A spear phishing attacker is after something in particular, like your network login credentials. Another common scheme is for the phisher to pose as a senior employee with the power to request bank transfers (to fraudulent companies). To connect with you in a convincing way, the attacker may engage in social engineering to impersonate people you know, such as colleagues or business acquaintances. The attacker can accomplish this by researching you on the Internet and social media or getting information about you from data breaches using peer-to-peer (P2P) protocols like BitTorrent.
Consider the following spear phishing scenario: Your name is Bob and you work for Joe Smith, your company’s CEO. A spear phisher sees you on LinkedIn and notices that you’re friends with Joe. He follows you on Facebook and learns about your favorite sports teams and reads about a project you’re working on at the office.
The attacker then creates an email account under the name firstname.lastname@example.org. While real Joe is on vacation—information that the phisher has gleaned from Facebook—fake Joe sends you an email that says, “Ugh, Bob… I am on vacation, but I need a wire transfer of $100,000 to a contractor in China for our project. Please take care of it right away. Here are the bank wiring instructions.”
If you’re not paying very close attention, you might complete the fund transfer. This happens more often than you might suspect. Even people who have been trained specifically not to do this tend to get nervous when the “CEO” is pressuring them to do something. After all, it’s Joe, not some stranger… or so you think. Before you know it, you’ve been stabbed by the spear.
Why Do Phishing and Spear Phishing Awareness Matter?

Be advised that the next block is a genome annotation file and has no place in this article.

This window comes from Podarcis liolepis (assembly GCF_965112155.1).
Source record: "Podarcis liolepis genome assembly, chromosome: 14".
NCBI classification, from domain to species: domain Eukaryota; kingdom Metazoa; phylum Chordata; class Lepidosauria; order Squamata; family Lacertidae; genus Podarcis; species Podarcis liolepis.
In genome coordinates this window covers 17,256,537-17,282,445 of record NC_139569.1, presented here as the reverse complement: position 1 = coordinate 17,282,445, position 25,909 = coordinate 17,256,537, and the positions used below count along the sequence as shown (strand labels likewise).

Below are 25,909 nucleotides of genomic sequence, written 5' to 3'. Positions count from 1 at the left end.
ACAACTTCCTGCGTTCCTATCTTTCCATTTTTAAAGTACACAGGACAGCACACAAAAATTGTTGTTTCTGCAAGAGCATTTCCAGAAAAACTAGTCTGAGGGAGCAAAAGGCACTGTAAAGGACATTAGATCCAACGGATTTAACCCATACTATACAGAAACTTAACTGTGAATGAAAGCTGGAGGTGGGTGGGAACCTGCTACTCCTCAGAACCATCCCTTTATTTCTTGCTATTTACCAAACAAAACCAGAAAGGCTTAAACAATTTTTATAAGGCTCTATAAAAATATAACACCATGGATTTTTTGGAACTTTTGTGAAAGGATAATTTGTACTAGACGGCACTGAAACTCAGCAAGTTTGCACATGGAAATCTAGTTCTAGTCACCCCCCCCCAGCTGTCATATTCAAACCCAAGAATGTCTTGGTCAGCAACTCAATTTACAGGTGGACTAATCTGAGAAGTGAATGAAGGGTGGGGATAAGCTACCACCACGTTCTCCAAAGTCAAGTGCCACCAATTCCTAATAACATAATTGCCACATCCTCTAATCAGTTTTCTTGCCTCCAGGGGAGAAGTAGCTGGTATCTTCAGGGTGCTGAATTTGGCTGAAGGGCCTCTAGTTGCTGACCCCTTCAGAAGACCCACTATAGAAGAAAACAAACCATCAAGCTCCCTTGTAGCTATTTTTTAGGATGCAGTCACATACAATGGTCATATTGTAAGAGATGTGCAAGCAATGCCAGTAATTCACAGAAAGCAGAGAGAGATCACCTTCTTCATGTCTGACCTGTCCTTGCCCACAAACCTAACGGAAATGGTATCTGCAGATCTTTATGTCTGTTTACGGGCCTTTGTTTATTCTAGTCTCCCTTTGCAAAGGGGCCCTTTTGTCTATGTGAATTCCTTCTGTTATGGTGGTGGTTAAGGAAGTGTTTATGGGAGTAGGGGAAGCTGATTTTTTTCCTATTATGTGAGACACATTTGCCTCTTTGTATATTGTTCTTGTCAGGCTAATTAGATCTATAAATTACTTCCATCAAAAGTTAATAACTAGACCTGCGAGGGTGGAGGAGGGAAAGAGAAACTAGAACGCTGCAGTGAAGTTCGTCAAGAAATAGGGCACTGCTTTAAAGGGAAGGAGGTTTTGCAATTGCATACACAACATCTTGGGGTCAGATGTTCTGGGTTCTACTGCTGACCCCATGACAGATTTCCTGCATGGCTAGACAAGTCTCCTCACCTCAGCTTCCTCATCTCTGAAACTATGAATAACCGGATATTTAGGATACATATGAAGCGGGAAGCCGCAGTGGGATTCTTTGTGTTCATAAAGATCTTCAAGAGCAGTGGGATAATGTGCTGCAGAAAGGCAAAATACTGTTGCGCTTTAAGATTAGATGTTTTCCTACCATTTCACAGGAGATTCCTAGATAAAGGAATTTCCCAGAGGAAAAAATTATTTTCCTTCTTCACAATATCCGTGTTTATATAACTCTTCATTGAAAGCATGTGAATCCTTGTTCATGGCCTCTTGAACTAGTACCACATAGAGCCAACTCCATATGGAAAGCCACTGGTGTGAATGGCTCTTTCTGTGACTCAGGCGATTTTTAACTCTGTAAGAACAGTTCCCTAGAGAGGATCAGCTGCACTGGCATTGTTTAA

Spear phishing attacks are at the heart of many of the most serious data breaches. There are several reasons for this. For one thing, they target people who purportedly know better than to fall for them. To be fair, though, some of the attacks are extremely sophisticated and can be incredibly difficult to detect.
Normally, email filters can be tuned to stop large-scale phishing attacks. If every single employee gets the same “Dear Sir or Madam” email at the same time, a good email filter will know right away that it’s a scam. Similarly, if an email contains a suspicious URL or an attachment with a known signature, it will never make it to you. However, if you get a personalized email from Bob that contains no URL or attachment, it will invariably slide right through most filters.
Let’s say a phisher steals Joe’s log in credentials and can log directly onto the company’s network as “Joe”. This will almost certainly not trigger any alarms. Joe logs in remotely all the time. Why should the intrusion detection system care? Only with extremely sophisticated Artificial Intelligence will a network security solution “know” that Joe is logging in from the wrong location or at an odd hour of the day—and flag the entry. Most of the time, fake Joe will have no problem getting inside the network undetected. After that, “Joe” might copy and remove files, as he often does in the course of “his” job. It could be months, or never, before anyone notices.
Thus, phishing, and especially spear phishing comprises a dangerous but highly effective attack vector. Defense is possible, however. End user awareness and training, for example, can make a difference in an organization’s level of vulnerability to phishing. In addition, solutions like Vade Secure leverage heuristics, artificial intelligence, and other analytical techniques to identify malicious emails, URLs and attachments, as well as attempts to spoof the identity of colleagues and business acquaintances.